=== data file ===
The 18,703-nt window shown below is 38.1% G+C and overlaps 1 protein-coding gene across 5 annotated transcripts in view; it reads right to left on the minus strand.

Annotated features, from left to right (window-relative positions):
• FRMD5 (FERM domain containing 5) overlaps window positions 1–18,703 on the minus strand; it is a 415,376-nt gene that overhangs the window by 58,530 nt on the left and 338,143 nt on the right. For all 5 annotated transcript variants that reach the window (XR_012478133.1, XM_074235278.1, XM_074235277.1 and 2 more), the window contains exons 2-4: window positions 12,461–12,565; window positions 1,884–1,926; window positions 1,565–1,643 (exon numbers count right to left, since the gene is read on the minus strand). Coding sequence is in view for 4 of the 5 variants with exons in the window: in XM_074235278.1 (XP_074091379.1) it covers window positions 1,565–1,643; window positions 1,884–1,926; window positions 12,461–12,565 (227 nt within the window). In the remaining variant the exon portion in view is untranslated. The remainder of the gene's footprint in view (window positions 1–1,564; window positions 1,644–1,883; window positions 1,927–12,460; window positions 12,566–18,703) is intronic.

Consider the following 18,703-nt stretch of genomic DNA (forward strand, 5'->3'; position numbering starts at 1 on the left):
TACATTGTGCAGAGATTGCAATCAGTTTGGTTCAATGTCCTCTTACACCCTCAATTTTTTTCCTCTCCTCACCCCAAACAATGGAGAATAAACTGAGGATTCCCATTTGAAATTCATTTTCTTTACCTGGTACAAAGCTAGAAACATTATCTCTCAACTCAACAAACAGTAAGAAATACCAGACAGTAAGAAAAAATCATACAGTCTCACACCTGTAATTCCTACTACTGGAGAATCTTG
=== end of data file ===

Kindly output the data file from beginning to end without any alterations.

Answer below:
The 18,703-nt window shown below is 38.1% G+C and overlaps 1 protein-coding gene across 5 annotated transcripts in view; it reads right to left on the minus strand.

Annotated features, from left to right (window-relative positions):
• FRMD5 (FERM domain containing 5) overlaps window positions 1–18,703 on the minus strand; it is a 415,376-nt gene that overhangs the window by 58,530 nt on the left and 338,143 nt on the right. For all 5 annotated transcript variants that reach the window (XR_012478133.1, XM_074235278.1, XM_074235277.1 and 2 more), the window contains exons 2-4: window positions 12,461–12,565; window positions 1,884–1,926; window positions 1,565–1,643 (exon numbers count right to left, since the gene is read on the minus strand). Coding sequence is in view for 4 of the 5 variants with exons in the window: in XM_074235278.1 (XP_074091379.1) it covers window positions 1,565–1,643; window positions 1,884–1,926; window positions 12,461–12,565 (227 nt within the window). In the remaining variant the exon portion in view is untranslated. The remainder of the gene's footprint in view (window positions 1–1,564; window positions 1,644–1,883; window positions 1,927–12,460; window positions 12,566–18,703) is intronic.

Consider the following 18,703-nt stretch of genomic DNA (forward strand, 5'->3'; position numbering starts at 1 on the left):
TACATTGTGCAGAGATTGCAATCAGTTTGGTTCAATGTCCTCTTACACCCTCAATTTTTTTCCTCTCCTCACCCCAAACAATGGAGAATAAACTGAGGATTCCCATTTGAAATTCATTTTCTTTACCTGGTACAAAGCTAGAAACATTATCTCTCAACTCAACAAACAGTAAGAAATACCAGACAGTAAGAAAAAATCATACAGTCTCACACCTGTAATTCCTACTACTGGAGAATCTTG